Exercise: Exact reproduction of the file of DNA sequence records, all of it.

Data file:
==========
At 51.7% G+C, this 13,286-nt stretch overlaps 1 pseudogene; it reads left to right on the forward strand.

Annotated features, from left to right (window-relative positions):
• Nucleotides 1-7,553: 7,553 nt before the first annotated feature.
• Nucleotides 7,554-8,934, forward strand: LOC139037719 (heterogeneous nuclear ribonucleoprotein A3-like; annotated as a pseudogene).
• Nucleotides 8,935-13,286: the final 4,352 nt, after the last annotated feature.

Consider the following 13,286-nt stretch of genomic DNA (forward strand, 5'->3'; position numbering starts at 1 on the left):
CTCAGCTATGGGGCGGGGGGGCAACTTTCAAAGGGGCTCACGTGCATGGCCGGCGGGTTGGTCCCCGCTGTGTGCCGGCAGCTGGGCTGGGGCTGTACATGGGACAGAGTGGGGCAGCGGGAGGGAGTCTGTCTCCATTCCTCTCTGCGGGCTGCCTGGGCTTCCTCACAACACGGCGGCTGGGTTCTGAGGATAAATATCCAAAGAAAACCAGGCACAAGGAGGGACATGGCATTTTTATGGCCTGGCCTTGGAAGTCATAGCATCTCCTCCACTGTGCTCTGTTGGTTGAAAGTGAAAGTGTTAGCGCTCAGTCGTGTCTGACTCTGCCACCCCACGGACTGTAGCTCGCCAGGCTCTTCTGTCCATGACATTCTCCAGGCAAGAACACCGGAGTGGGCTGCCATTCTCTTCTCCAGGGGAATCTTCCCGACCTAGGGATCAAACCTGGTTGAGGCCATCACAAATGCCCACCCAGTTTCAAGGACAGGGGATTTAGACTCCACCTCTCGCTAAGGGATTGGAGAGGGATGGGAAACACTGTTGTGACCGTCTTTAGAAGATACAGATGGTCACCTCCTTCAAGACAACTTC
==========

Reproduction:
At 51.7% G+C, this 13,286-nt stretch overlaps 1 pseudogene; it reads left to right on the forward strand.

Annotated features, from left to right (window-relative positions):
• Nucleotides 1-7,553: 7,553 nt before the first annotated feature.
• Nucleotides 7,554-8,934, forward strand: LOC139037719 (heterogeneous nuclear ribonucleoprotein A3-like; annotated as a pseudogene).
• Nucleotides 8,935-13,286: the final 4,352 nt, after the last annotated feature.

Consider the following 13,286-nt stretch of genomic DNA (forward strand, 5'->3'; position numbering starts at 1 on the left):
CTCAGCTATGGGGCGGGGGGGCAACTTTCAAAGGGGCTCACGTGCATGGCCGGCGGGTTGGTCCCCGCTGTGTGCCGGCAGCTGGGCTGGGGCTGTACATGGGACAGAGTGGGGCAGCGGGAGGGAGTCTGTCTCCATTCCTCTCTGCGGGCTGCCTGGGCTTCCTCACAACACGGCGGCTGGGTTCTGAGGATAAATATCCAAAGAAAACCAGGCACAAGGAGGGACATGGCATTTTTATGGCCTGGCCTTGGAAGTCATAGCATCTCCTCCACTGTGCTCTGTTGGTTGAAAGTGAAAGTGTTAGCGCTCAGTCGTGTCTGACTCTGCCACCCCACGGACTGTAGCTCGCCAGGCTCTTCTGTCCATGACATTCTCCAGGCAAGAACACCGGAGTGGGCTGCCATTCTCTTCTCCAGGGGAATCTTCCCGACCTAGGGATCAAACCTGGTTGAGGCCATCACAAATGCCCACCCAGTTTCAAGGACAGGGGATTTAGACTCCACCTCTCGCTAAGGGATTGGAGAGGGATGGGAAACACTGTTGTGACCGTCTTTAGAAGATACAGATGGTCACCTCCTTCAAGACAACTTC